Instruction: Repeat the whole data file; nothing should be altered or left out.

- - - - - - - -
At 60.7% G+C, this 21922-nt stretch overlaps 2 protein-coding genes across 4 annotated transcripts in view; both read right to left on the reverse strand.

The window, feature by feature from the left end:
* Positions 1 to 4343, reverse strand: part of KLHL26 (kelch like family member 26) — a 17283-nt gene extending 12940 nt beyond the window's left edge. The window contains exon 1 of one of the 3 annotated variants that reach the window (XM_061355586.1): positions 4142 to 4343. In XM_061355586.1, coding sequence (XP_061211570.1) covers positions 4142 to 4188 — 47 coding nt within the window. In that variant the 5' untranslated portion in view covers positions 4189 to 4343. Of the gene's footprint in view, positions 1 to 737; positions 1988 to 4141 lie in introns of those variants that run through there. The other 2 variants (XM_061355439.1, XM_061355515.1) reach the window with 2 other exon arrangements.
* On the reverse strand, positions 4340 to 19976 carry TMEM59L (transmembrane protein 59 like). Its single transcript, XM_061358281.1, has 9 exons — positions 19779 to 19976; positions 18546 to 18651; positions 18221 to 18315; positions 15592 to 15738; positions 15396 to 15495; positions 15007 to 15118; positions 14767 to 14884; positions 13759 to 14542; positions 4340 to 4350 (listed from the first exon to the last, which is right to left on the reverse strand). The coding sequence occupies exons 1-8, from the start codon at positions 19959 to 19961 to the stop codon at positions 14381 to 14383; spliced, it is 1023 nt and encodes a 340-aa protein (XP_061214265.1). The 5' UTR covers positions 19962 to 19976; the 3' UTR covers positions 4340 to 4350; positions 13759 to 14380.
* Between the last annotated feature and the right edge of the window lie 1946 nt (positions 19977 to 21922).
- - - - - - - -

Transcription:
At 60.7% G+C, this 21922-nt stretch overlaps 2 protein-coding genes across 4 annotated transcripts in view; both read right to left on the reverse strand.

The window, feature by feature from the left end:
* Positions 1 to 4343, reverse strand: part of KLHL26 (kelch like family member 26) — a 17283-nt gene extending 12940 nt beyond the window's left edge. The window contains exon 1 of one of the 3 annotated variants that reach the window (XM_061355586.1): positions 4142 to 4343. In XM_061355586.1, coding sequence (XP_061211570.1) covers positions 4142 to 4188 — 47 coding nt within the window. In that variant the 5' untranslated portion in view covers positions 4189 to 4343. Of the gene's footprint in view, positions 1 to 737; positions 1988 to 4141 lie in introns of those variants that run through there. The other 2 variants (XM_061355439.1, XM_061355515.1) reach the window with 2 other exon arrangements.
* On the reverse strand, positions 4340 to 19976 carry TMEM59L (transmembrane protein 59 like). Its single transcript, XM_061358281.1, has 9 exons — positions 19779 to 19976; positions 18546 to 18651; positions 18221 to 18315; positions 15592 to 15738; positions 15396 to 15495; positions 15007 to 15118; positions 14767 to 14884; positions 13759 to 14542; positions 4340 to 4350 (listed from the first exon to the last, which is right to left on the reverse strand). The coding sequence occupies exons 1-8, from the start codon at positions 19959 to 19961 to the stop codon at positions 14381 to 14383; spliced, it is 1023 nt and encodes a 340-aa protein (XP_061214265.1). The 5' UTR covers positions 19962 to 19976; the 3' UTR covers positions 4340 to 4350; positions 13759 to 14380.
* Between the last annotated feature and the right edge of the window lie 1946 nt (positions 19977 to 21922).